Brick Joke: When Craig finally leaves John Malkovich's mind forever, he's holding the plank of wood he had at the very beginning.
California Doubling: The whole movie was shot in L.A., but set in New York. When Lotte falls out onto the New Jersey Turnpike for the second time, look in the background for some palm trees that shouldn't exist.
Maxine: Tell me a little about yourself. Craig: Well, I'm a puppeteer... Maxine: [turns to bartender] Check!
The Danza (but very easy to mistake for As Himself): John Malkovich as John Malkovich. The former has said the latter bears "only the faintest resemblance" to himself. Among other differences, his middle name is changed (from Gavin to Horatio), he really had never been in "that jewel thief movie" at the time, and he doesn't live in New York.
Defictionalization. A lot of people in the film compliment John Malkovich for his role as a jewel thief. However, as the character repeatedly pointed out, he'd never played a jewel thief by 1999. In 2003, he played a jewel thief in Johnny English.
Downer Ending: And how. Craig jumps into the portal too late. As a result, he is trapped inside the mind of the girl being raised by both of his former wives, unable to affect anything.. Forever. The last lines of the movie are him weeping and pleading that the girl look away from the two women laughing and playing with each other. To be fair, he did turn into a psychopathic Jerkass.
Evil Versus Evil: There are no genuinely moral characters in the film, save Malkovich himself, and even he's painted as a bit of a pervert in the trip through his memories. Everyone else is trying to take control of Malkovich, and worse his as yet unborn daughter, with no regard for the fact that they're essentially killing them by suppressing their consciousnesses forever.
Foreshadowing: Lotte spends the whole first half of the movie making ridiculous, flower-child psychology statements like "Elijah is suffering from some childhood trauma". Then, when Lotte is struggling against the ropes she's tied in, Elijah has a first-person flashback to when his parents were tied up (complete with monkey-language dialogue and English subtitles), and he couldn't untie their bonds before he was captured.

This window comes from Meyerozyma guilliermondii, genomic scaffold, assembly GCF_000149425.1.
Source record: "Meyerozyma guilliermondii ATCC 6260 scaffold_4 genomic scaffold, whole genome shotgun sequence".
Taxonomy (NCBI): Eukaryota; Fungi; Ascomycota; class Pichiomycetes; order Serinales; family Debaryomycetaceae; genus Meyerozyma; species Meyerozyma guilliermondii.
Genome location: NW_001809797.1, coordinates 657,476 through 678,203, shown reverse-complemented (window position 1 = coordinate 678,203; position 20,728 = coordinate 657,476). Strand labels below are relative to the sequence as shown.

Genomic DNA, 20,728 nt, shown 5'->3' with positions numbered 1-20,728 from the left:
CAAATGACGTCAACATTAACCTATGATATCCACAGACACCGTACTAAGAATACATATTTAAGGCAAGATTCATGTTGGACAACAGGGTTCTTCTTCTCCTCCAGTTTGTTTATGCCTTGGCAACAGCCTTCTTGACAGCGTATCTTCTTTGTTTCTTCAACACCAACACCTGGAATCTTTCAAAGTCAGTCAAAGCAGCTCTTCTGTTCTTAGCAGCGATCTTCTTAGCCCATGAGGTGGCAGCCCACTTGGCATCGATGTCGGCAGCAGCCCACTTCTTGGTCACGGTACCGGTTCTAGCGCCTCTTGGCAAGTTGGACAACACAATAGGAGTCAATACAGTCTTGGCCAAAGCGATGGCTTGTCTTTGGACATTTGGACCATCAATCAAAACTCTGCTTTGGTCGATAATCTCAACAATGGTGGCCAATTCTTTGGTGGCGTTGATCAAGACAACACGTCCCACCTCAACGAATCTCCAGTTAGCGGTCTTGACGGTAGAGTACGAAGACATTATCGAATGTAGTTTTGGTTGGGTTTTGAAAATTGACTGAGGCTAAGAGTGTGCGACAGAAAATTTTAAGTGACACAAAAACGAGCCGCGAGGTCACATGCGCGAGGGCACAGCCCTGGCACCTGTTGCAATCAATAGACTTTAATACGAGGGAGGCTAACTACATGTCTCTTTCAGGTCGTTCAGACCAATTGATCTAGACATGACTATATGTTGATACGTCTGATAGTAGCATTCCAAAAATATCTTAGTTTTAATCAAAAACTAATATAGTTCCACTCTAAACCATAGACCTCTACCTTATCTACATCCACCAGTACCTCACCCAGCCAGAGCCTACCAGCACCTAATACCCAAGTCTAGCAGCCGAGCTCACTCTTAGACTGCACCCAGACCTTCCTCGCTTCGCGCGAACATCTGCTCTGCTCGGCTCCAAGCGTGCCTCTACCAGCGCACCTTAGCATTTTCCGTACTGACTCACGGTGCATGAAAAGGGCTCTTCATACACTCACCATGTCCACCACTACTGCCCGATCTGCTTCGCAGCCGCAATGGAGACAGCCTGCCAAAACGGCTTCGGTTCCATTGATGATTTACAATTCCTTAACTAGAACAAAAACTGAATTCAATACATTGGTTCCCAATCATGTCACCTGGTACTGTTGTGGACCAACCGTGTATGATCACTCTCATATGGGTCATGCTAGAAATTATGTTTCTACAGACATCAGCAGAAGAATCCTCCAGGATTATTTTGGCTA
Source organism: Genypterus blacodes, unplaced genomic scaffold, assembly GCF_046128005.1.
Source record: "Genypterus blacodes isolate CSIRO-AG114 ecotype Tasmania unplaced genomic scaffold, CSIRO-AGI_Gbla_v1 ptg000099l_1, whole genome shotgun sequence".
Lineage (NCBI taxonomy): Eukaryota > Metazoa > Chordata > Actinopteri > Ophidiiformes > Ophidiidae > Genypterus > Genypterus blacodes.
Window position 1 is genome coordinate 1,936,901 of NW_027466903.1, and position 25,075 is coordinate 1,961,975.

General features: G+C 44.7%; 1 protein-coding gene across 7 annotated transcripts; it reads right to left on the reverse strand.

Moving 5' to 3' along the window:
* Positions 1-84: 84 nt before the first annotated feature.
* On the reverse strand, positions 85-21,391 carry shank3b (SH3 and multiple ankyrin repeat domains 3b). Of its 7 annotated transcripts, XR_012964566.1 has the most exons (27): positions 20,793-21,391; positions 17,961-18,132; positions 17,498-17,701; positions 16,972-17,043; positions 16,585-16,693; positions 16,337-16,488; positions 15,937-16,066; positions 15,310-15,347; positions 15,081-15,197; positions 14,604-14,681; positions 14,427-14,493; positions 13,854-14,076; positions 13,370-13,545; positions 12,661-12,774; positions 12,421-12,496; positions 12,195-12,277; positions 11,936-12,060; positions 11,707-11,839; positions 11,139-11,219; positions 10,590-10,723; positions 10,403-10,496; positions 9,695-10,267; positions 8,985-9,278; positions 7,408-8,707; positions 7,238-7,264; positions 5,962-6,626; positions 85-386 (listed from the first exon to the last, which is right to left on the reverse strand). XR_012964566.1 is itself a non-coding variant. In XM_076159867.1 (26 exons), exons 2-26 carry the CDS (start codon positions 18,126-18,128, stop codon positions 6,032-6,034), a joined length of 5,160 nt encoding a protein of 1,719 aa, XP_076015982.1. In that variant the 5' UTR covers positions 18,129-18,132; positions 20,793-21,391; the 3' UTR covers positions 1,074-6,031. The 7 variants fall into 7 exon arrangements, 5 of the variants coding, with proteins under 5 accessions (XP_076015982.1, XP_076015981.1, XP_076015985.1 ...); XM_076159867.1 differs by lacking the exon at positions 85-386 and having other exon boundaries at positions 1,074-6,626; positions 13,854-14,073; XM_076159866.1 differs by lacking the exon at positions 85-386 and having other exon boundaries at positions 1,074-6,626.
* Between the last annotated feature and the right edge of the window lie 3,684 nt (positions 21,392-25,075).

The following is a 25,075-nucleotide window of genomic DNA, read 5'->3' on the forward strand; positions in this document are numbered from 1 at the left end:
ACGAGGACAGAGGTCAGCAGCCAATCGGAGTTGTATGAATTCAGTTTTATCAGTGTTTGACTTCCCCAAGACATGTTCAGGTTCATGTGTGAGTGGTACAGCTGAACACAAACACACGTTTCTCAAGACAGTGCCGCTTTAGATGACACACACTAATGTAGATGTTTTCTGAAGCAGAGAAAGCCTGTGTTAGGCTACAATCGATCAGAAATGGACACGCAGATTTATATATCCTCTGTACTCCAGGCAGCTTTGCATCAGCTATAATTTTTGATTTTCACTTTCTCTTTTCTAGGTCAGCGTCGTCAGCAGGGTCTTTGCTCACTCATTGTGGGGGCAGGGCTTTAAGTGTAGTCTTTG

Craig performs "Craig's Dance of Despair" with a puppet at the opening, then performs it using John Malkovich's body.
Near the beginning of the movie Craig and Lotte are making dinner and the parrot is being annoying. When Lotte goes to put it up it says "Help! She's locking me in a cage!" and it's kind of cute. Later in the movie however when Craig goes crazy and stuffs Lotte in a cage, she screams "Help! He's locking me in a cage!"
Early on, Maxine asks Craig, "Are you a fag?" By the end of the movie, she's in a lesbian relationship.
Craig watches a video where Captain Mertin gets a proposal from a midget in need of help. Later, Lester gets a similar proposal from Lotte (he's even holding the same pipe from the beginning).
Earlier, Craig is disgusted by a famous puppeteer who is solely a gimmick celebrity. This is ultimately his fate when he controls Malkovich.
The only thing that Lotte wants from Craig is a child. She finally gets this surprisingly when she becomes a father inside Malkovich.
Genre-Busting: A comedy drama laden with surrealism which functions as a borderline philosophy course.
Grand Theft Me: The entire point of the doorway inside the Mertin Flemmer Building. Turns out that Mertin has been using it for decades to jump from host to host as his current one grows too old... which means that little Emily is doomed to become the next victim.
Karma Houdini: Lester and his friends, Maxine, Lotte... everyone except Craig and Malkovich himself, really.
Loser Protagonist: Craig starts out the movie as a penniless puppeteer. When both he and Lotte try to make a move on Maxine at the same time, she rejects Craig because she doesn't find him physically attractive. Ouch.
Unguided Lab Tour: Pretty much how the portal to John Malkovich's psyche is discovered.
Weirdness Censor: Granted he didn't witness what Malkovich was going through firsthand, but perhaps it's fitting (especially given the events of 2011) that Charlie Sheen didn't think anything Malkovich was saying sounded weird at all. Actually, he found the whole thing kinda hot.